The Department of Public Expenditure and Reform, and not the Department of Health, is dictating the delivery of healthcare in Ireland, according to the outgoing president of the Irish Medical Organisation.
Peader Gilligan, an emergency medicine consultant at Beaumont Hospital, said the Department of Public Expenditure and Reform (DPER) had motives other than the optimisation of patient care and was exploiting divisions between rival medical organisations.
He said they were “the ultimate cynics” who know “the price of everything and the value of nothing”.
DPER failed to understand the changing health landscape and certain actions, such as paying consultants hired since October 2012 less than colleagues doing the same job, were driving doctors abroad, he said.
“I’m very clear that the Department of Health understands the fact that things have changed and that the recruitment environment has changed.
I’m not so confident that DPER understands the level of change that has taken place, and more concerning to me is, I’m not sure they’re as concerned about it as they should be.
The Department of Health said DPER “recognised earlier this week that there are issues to be addressed in relation to new entrants”, and that “consideration will need to be given to potential solutions which are in line with public sector pay policy and available budgets”.
“This will be a significant challenge,” the department said.
Dr Gilligan said it has become “increasingly apparent” to him while IMO president “that it’s DPER who are dictating the delivery of healthcare in this country, and for me, that’s wrong”.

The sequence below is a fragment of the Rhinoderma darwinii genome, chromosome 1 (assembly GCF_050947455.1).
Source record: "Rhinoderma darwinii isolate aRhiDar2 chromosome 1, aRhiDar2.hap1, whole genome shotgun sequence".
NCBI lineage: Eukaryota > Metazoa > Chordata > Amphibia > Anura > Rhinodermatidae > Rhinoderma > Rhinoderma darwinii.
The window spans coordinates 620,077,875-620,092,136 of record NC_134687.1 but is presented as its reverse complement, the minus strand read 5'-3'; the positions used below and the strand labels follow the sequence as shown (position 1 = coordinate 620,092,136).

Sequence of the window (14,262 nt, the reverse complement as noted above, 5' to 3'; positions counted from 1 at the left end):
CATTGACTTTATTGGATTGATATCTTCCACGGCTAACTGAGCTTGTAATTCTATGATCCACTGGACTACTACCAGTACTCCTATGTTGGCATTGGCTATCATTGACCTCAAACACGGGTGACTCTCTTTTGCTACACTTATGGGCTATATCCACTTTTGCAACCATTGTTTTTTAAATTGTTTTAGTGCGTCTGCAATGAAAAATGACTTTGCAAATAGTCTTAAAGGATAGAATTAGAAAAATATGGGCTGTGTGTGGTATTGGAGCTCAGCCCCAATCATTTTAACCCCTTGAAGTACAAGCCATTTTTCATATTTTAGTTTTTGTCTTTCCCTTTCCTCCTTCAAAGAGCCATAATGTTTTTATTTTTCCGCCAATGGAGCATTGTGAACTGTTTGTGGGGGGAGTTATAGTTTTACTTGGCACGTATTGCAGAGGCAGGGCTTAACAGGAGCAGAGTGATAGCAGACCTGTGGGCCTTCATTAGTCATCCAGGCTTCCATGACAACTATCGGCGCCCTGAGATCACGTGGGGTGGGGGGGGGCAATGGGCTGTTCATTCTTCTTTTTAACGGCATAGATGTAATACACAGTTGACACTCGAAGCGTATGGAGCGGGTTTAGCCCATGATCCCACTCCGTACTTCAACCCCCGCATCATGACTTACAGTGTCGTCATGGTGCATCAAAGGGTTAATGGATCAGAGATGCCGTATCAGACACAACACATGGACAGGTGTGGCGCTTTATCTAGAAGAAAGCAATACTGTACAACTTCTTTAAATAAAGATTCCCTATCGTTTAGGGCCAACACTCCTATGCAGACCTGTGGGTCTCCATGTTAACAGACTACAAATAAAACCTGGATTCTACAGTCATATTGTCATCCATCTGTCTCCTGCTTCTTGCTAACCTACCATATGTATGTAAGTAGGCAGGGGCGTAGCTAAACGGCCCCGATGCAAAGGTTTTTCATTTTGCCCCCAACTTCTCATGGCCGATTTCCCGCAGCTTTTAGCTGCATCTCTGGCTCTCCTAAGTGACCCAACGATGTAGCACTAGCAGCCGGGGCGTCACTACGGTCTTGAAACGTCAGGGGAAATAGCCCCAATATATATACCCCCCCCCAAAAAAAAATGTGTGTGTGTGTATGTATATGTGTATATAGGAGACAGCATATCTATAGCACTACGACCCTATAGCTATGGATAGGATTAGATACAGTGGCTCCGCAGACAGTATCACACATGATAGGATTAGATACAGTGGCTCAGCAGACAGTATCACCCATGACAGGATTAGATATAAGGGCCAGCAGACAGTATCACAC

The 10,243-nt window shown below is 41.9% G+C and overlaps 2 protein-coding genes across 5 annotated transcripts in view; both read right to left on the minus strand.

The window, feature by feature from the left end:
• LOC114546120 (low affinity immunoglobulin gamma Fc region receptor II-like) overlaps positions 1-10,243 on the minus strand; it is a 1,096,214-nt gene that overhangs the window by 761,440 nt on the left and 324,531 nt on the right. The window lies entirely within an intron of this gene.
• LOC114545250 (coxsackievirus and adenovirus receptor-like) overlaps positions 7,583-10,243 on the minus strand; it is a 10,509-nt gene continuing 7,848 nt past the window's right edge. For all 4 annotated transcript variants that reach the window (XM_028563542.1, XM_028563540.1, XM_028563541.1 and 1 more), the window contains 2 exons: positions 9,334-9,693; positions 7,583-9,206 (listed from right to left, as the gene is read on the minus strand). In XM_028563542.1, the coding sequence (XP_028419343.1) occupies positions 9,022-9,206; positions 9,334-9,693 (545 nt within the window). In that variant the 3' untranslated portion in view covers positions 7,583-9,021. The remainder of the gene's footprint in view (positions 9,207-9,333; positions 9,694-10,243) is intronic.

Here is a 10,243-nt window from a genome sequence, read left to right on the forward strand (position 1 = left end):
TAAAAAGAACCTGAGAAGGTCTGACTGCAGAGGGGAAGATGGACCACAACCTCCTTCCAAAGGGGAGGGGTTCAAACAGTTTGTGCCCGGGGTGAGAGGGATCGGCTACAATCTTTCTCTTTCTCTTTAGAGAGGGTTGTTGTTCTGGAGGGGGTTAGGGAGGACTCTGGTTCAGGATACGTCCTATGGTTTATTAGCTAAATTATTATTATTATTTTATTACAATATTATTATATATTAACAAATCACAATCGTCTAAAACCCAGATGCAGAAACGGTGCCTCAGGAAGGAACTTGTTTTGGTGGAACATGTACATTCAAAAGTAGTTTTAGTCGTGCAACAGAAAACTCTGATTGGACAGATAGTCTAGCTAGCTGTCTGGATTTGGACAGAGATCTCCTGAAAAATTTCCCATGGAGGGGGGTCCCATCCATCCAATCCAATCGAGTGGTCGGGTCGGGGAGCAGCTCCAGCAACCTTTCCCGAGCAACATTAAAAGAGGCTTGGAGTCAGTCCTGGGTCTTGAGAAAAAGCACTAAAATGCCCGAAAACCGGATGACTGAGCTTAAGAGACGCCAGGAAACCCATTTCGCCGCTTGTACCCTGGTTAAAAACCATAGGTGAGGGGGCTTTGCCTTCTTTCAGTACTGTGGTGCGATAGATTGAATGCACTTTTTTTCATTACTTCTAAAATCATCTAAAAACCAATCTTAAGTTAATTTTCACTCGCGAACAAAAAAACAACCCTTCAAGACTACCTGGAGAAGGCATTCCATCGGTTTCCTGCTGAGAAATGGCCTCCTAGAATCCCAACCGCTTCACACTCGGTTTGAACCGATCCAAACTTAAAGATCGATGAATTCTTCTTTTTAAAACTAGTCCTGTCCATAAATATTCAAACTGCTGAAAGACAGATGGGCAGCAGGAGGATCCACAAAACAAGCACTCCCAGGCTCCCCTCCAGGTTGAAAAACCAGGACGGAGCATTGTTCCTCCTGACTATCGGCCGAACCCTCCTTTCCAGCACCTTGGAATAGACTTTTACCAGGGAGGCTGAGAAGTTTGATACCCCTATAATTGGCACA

“The Department of Health has within its remit the delivery of healthcare and the design of healthcare in Ireland, and my sense of it is that that’s being frustrated by the economics of the system,” he said.
Dr Gilligan said it was now a feature of the health service that consultants resign from their jobs, which would never have happened when he first qualified.
“When I took up my consultancy and I was talking to people about it, they said to me the one thing they could say with certainty is that nobody resigned from a consultant position in Ireland.
“The one thing I can now say with certainty is that there are resignations all over the country, particularly in child psychiatry and emergency medicine.”
Moreover, hospitals were being propped up by locum staff.
My understanding is that in Tralee, the hospital is dependant on locum agencies for 40% of its consultant body, which is very, very significant indeed.
Dr Gilligan said divisions between bodies such as the IMO and the National Association of General Practitioners (NAGP) were being exploited by DPER .
He said: “I suppose I was a little bit concerned when the NAGP formed because I felt it was dividing rather than helping to progress things on behalf of general practice, and I really think what needs to happen is that doctors collectively decide the direction of the health service in the best interests of patient care.”
Dr Gilligan was at the AGM of the IMO in Killarney, which continues today.
Among the motions carried was a call on Government to ensure social media companies based in the Republic are treated as publishing companies for the better protection of children.
Dr Matthew Sadlier, the psychiatrist who proposed the motion, said he had “often seen patients who would say the precipitant for their mental health crisis has been a social media post, that had it been published in a newspaper, it would have constituted libel or slander”.
If the social media companies weren’t making a profit from advertising revenue, you could call them neutral, he said, but they were, so it was difficult to see why different rules applied.
Dr Clive Kilgallen, a consultant histopathologist at Sligo University Hospital, proposed a motion calling for an additional 5,000 beds.
He said with current bed occupancy at “almost 100%”, patients couldn’t get admitted to hospital for elective procedures, including for tumour removal.
“It’s almost ground to a halt,” he said.